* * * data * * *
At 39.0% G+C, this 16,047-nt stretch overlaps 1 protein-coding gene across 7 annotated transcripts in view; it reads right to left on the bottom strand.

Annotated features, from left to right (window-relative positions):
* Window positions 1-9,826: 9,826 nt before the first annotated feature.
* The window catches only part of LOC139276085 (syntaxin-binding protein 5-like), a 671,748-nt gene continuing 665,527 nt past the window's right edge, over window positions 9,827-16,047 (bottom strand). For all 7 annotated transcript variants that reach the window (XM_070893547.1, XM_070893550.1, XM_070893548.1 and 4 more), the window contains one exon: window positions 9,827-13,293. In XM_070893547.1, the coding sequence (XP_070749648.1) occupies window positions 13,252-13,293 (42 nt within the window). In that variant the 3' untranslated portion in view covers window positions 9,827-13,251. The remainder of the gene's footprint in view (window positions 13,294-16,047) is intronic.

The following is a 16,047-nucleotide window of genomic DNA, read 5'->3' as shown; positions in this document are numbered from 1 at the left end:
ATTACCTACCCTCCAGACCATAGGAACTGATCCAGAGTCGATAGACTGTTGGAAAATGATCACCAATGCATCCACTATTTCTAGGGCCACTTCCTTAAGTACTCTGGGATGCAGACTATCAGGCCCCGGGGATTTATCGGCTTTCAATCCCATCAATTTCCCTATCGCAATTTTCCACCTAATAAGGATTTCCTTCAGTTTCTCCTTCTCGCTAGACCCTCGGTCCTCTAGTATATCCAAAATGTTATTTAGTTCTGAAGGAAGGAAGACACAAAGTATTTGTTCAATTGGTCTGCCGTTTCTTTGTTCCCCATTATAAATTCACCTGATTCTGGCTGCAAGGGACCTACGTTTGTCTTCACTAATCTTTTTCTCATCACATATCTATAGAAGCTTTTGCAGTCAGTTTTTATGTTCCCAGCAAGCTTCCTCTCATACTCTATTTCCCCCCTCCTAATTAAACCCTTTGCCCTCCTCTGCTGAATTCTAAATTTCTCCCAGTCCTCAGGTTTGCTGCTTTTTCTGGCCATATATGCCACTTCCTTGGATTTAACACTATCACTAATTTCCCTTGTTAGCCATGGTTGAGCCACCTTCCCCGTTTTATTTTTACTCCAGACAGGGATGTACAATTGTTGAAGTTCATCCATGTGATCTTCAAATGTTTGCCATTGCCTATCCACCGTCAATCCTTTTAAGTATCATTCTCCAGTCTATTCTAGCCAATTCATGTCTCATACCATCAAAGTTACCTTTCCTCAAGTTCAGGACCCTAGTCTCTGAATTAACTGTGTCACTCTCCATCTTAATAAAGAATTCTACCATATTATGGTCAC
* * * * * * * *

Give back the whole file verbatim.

At 39.0% G+C, this 16,047-nt stretch overlaps 1 protein-coding gene across 7 annotated transcripts in view; it reads right to left on the bottom strand.

Annotated features, from left to right (window-relative positions):
* Window positions 1-9,826: 9,826 nt before the first annotated feature.
* The window catches only part of LOC139276085 (syntaxin-binding protein 5-like), a 671,748-nt gene continuing 665,527 nt past the window's right edge, over window positions 9,827-16,047 (bottom strand). For all 7 annotated transcript variants that reach the window (XM_070893547.1, XM_070893550.1, XM_070893548.1 and 4 more), the window contains one exon: window positions 9,827-13,293. In XM_070893547.1, the coding sequence (XP_070749648.1) occupies window positions 13,252-13,293 (42 nt within the window). In that variant the 3' untranslated portion in view covers window positions 9,827-13,251. The remainder of the gene's footprint in view (window positions 13,294-16,047) is intronic.

The following is a 16,047-nucleotide window of genomic DNA, read 5'->3' as shown; positions in this document are numbered from 1 at the left end:
ATTACCTACCCTCCAGACCATAGGAACTGATCCAGAGTCGATAGACTGTTGGAAAATGATCACCAATGCATCCACTATTTCTAGGGCCACTTCCTTAAGTACTCTGGGATGCAGACTATCAGGCCCCGGGGATTTATCGGCTTTCAATCCCATCAATTTCCCTATCGCAATTTTCCACCTAATAAGGATTTCCTTCAGTTTCTCCTTCTCGCTAGACCCTCGGTCCTCTAGTATATCCAAAATGTTATTTAGTTCTGAAGGAAGGAAGACACAAAGTATTTGTTCAATTGGTCTGCCGTTTCTTTGTTCCCCATTATAAATTCACCTGATTCTGGCTGCAAGGGACCTACGTTTGTCTTCACTAATCTTTTTCTCATCACATATCTATAGAAGCTTTTGCAGTCAGTTTTTATGTTCCCAGCAAGCTTCCTCTCATACTCTATTTCCCCCCTCCTAATTAAACCCTTTGCCCTCCTCTGCTGAATTCTAAATTTCTCCCAGTCCTCAGGTTTGCTGCTTTTTCTGGCCATATATGCCACTTCCTTGGATTTAACACTATCACTAATTTCCCTTGTTAGCCATGGTTGAGCCACCTTCCCCGTTTTATTTTTACTCCAGACAGGGATGTACAATTGTTGAAGTTCATCCATGTGATCTTCAAATGTTTGCCATTGCCTATCCACCGTCAATCCTTTTAAGTATCATTCTCCAGTCTATTCTAGCCAATTCATGTCTCATACCATCAAAGTTACCTTTCCTCAAGTTCAGGACCCTAGTCTCTGAATTAACTGTGTCACTCTCCATCTTAATAAAGAATTCTACCATATTATGGTCAC